Honesty in sales?
“Honesty” and “sales person” are not commonly two words paired together in word association exercises. Despite the prevailing stereotype, most sales people are ethical professionals offering a product or service. However, in some cases, honesty and sales person shouldn’t be paired together because sales people are afraid to be honest. Being honest with people helps both parties. The rule for doing this is, “If you feel it, say it gently”. Of course, this rule doesn’t give you a license to say anything that can hurt someone. I don’t mean the rule literally.
Third party stories are a great way to be honest with prospects and clients without being confrontational. If a prospect tells a sales person a planned solution to a problem that the sales person has seen fail, they need to address the issue. “Not sure it’s the case with you, and honestly it may not be, however when that has been implemented in the past by other companies I know, I have seen them run into problems A, B and C. Do you foresee that as an issue for you or does it make sense we discuss those problems?”
Sometimes sales people need to be honest for the sake of sales efficiency. Clients and prospects commonly stall sales people with think-it-overs and other polite “no’s”. Again, that’s a good time to be honest. While sales people can’t accuse a prospect of putting them off and wasting time, unless the salesperson allows, and they can say (gently), “It’s probably not happening here, but when a prospect tells me they want to think it over it often means no in my world, but they’re too nice to tell me since they don’t want to hurt my feelings. I just want to make sure that’s not what’s happening here.”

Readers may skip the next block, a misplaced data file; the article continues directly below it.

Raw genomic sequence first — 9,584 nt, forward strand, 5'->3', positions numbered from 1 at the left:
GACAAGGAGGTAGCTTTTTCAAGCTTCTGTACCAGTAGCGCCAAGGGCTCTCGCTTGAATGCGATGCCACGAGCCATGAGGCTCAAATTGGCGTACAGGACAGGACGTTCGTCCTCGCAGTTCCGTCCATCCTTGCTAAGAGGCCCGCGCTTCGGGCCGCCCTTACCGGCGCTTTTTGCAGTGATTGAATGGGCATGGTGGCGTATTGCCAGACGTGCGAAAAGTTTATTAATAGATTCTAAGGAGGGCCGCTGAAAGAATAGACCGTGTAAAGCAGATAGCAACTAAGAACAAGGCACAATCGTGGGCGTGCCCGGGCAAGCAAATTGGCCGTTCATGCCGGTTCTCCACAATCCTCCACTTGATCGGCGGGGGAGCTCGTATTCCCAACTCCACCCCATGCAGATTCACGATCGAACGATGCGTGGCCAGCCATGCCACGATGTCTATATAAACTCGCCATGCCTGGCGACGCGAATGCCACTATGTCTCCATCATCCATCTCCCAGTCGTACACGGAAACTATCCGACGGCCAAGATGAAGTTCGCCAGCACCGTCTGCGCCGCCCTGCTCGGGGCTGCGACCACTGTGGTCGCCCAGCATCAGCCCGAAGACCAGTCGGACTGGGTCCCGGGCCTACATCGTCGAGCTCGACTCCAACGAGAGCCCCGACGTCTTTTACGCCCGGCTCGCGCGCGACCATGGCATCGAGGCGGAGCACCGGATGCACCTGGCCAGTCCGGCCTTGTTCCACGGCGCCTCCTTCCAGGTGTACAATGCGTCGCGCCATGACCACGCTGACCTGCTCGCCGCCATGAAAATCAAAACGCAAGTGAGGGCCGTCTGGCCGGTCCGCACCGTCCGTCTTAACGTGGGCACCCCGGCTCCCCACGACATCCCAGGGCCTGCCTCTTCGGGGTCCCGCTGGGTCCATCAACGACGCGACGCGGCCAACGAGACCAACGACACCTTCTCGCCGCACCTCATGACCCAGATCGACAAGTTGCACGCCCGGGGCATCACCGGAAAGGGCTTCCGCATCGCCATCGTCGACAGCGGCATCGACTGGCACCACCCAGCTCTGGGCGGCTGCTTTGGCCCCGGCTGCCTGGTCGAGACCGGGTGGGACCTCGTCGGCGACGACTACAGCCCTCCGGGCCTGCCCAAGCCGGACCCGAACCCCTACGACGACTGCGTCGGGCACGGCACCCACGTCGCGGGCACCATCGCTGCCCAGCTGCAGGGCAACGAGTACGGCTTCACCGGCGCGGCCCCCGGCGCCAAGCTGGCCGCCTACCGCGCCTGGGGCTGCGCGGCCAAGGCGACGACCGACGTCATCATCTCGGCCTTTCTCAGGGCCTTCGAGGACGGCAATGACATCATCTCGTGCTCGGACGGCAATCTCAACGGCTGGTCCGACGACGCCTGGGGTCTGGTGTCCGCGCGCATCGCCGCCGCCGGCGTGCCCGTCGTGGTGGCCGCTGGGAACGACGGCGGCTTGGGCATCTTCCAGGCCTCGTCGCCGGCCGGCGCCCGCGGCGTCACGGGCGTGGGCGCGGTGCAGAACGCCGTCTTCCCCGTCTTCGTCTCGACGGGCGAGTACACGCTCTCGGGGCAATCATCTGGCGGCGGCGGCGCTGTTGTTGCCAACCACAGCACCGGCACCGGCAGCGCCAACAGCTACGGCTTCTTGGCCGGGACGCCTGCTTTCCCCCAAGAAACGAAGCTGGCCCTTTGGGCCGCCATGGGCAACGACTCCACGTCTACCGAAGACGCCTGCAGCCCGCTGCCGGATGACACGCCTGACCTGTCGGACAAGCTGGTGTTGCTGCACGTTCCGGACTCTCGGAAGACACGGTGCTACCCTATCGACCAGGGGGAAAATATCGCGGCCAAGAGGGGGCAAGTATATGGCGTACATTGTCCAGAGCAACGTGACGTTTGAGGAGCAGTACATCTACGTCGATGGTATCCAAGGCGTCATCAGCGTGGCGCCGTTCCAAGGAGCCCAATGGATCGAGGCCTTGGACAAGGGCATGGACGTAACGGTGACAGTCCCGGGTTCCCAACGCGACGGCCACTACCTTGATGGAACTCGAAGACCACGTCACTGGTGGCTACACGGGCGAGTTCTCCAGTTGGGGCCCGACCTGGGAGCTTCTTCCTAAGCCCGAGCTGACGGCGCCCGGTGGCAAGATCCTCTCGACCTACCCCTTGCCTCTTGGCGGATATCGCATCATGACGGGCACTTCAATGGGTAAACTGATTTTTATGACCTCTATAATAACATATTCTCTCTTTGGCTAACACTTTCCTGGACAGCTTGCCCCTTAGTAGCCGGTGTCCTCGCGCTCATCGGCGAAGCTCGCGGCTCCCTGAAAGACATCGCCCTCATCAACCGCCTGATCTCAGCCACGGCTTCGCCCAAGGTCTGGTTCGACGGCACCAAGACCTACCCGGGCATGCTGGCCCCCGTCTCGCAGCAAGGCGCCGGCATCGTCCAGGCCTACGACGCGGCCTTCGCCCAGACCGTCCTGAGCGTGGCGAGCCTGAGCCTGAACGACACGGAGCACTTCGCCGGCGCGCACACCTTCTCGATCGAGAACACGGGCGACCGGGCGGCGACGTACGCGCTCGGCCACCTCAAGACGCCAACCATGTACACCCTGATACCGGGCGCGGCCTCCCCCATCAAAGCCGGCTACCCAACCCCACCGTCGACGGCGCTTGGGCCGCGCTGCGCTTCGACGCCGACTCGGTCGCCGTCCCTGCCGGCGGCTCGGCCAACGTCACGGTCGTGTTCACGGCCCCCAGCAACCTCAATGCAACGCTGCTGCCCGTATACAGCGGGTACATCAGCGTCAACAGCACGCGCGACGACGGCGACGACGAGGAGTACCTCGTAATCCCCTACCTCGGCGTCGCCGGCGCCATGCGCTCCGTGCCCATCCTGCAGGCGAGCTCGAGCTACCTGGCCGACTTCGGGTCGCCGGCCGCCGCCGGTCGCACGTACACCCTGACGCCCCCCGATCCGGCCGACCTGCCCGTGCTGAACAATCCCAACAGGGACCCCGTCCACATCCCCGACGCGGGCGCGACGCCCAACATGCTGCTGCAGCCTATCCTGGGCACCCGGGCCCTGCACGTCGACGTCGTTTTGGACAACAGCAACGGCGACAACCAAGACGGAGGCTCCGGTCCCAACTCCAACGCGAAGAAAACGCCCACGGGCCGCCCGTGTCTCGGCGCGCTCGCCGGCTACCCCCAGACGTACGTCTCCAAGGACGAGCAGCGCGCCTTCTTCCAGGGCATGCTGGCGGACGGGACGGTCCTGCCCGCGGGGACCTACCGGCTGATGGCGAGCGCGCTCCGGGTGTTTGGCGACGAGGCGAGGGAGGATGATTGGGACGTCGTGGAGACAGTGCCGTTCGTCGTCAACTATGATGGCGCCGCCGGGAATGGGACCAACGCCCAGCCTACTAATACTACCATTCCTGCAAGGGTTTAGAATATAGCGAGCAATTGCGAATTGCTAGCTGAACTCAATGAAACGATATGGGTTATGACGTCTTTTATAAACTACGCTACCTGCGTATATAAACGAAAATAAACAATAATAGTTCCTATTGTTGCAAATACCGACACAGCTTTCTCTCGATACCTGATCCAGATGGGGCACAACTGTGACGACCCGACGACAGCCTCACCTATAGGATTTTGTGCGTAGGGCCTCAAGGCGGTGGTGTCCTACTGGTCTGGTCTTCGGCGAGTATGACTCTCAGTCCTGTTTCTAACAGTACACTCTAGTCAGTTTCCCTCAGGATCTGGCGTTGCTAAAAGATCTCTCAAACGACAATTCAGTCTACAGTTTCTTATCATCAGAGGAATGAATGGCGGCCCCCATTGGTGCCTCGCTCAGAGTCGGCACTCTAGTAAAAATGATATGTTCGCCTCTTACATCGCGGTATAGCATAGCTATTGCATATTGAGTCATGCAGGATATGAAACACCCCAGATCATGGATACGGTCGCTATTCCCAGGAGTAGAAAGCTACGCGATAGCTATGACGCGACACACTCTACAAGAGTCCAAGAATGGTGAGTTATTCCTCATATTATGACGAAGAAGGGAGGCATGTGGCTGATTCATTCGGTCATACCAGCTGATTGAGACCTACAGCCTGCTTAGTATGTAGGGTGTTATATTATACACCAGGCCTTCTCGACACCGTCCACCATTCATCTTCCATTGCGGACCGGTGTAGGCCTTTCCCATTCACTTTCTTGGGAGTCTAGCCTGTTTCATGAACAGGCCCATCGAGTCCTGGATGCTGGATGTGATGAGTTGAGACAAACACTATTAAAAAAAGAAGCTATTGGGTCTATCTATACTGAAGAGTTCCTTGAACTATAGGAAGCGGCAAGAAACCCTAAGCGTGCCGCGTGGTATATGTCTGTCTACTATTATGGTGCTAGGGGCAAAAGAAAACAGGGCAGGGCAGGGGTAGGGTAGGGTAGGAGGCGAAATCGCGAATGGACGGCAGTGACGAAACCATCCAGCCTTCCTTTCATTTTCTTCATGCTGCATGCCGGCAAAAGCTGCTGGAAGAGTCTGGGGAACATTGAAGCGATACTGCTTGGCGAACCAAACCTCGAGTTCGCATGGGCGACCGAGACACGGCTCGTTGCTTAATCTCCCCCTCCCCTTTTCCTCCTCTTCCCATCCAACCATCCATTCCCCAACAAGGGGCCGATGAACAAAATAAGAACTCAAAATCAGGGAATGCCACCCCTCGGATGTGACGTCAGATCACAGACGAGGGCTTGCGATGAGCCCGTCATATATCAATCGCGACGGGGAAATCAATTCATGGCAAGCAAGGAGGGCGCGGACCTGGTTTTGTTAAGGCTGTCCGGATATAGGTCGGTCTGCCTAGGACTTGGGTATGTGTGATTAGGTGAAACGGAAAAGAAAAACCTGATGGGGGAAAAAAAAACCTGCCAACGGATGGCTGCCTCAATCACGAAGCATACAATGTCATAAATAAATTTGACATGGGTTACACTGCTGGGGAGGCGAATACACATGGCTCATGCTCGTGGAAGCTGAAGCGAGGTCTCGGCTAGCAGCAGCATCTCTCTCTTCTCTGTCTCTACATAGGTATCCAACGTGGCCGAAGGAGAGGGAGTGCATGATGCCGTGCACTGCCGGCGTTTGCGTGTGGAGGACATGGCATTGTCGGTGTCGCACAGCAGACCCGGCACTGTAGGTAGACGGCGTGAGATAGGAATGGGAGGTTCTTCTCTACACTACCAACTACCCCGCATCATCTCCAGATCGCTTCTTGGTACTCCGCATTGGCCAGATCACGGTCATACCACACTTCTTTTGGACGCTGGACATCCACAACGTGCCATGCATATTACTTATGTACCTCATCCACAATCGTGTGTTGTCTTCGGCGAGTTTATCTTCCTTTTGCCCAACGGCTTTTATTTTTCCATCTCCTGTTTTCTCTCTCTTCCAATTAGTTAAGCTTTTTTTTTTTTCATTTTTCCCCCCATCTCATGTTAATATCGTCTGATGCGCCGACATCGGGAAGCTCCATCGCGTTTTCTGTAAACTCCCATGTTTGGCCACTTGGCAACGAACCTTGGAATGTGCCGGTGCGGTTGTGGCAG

There are an infinite number of examples in selling where sales people get uncomfortable being honest. Typically we’re uncomfortable because we fear a negative reaction. While negative responses do happen, most people appreciate a sales professional that can foresee complications, will be direct about addressing mistakes, and looks to efficiently solve problems. Remember that tact goes a long way in these situations and we need to be gentle when relaying the information. When that is mastered you’ll find yourself in the fortunate position of being honest with people, and getting the same in return.
Gary Harvey is the founder and president of Achievement Dynamics, LLC, a high performance sales training, coaching and development company for sales professionals, managers and business owners and is the recipient of the David H. Sandler Award, awarded to the top Sandler trainer in the world. His firm is consistently rated by the Sandler Training as one of the top 10 training centers in the World. He can be reached at 303-741-5200, or firstname.lastname@example.org